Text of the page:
Archaeologists have uncovered three bronze swords from the Mycenaean civilisation during excavations of a 12th to 11th century BC tomb, discovered on the Trapeza plateau in the Peloponnese.
The Mycenaean civilisation was the last phase of the Bronze Age in Ancient Greece, spanning the period from approximately 1750 to 1050 BC. The period represents the first advanced and distinctively Greek civilisation in mainland Greece, notably for its palatial states, urban organisation, works of art and writing system.
The tomb was found in a Mycenaean necropolis located in the ancient settlement of Rypes, where numerous chambered tombs were carved into the sandy subsoil during the “first palace” period of the Mycenaean era.
Archaeological evidence suggests that the tombs were repeatedly reopened for burial customs and complex ritual practices until the end of the Bronze Age during the 11th century BC. Excavations of the necropolis have revealed numerous vases, necklaces, golden wreaths, seal stones, beads, and pieces of glass, faience, gold, and rock crystal.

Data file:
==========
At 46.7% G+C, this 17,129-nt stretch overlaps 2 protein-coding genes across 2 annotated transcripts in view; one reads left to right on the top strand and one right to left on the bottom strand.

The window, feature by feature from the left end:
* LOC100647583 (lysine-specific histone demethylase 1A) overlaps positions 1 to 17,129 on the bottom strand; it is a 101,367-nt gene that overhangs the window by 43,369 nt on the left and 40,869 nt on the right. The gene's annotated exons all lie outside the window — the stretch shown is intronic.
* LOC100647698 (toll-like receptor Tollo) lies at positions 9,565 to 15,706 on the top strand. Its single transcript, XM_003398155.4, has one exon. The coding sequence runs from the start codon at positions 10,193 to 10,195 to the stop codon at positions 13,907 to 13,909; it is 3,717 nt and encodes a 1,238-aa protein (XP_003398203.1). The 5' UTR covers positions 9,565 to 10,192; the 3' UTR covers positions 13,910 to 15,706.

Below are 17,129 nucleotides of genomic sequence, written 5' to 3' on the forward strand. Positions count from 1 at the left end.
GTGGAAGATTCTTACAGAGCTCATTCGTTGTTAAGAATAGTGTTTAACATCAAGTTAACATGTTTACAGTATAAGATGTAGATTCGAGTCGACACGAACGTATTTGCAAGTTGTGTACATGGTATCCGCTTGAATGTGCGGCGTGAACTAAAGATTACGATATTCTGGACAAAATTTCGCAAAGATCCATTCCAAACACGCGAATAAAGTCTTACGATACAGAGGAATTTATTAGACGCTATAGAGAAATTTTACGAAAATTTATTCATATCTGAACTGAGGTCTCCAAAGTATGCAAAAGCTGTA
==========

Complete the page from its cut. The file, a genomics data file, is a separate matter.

In the latest excavation, the researchers have been exploring a rectangular shaped tomb that contains three 12th century BC burials adorned with false-mouth amphorae.
Among the remains are offerings of glass beads, cornaline and a clay horse figurine, in addition to three bronze swords with part of their wooden handles still preserved.
All three swords belong to different type-set classifications, being D and E of the “Sandars typology”, which date to the Mycenaean palace period. In the typology, D type swords are typically described as “cross” swords, while class E are described as “T-hilt” swords.
Excavations have also found part of the settlement in the vicinity of the tombs, revealing part of a high-status building with a rectangular room containing a hearth in the centre.
Header Image Credit : Greek Ministry of Culture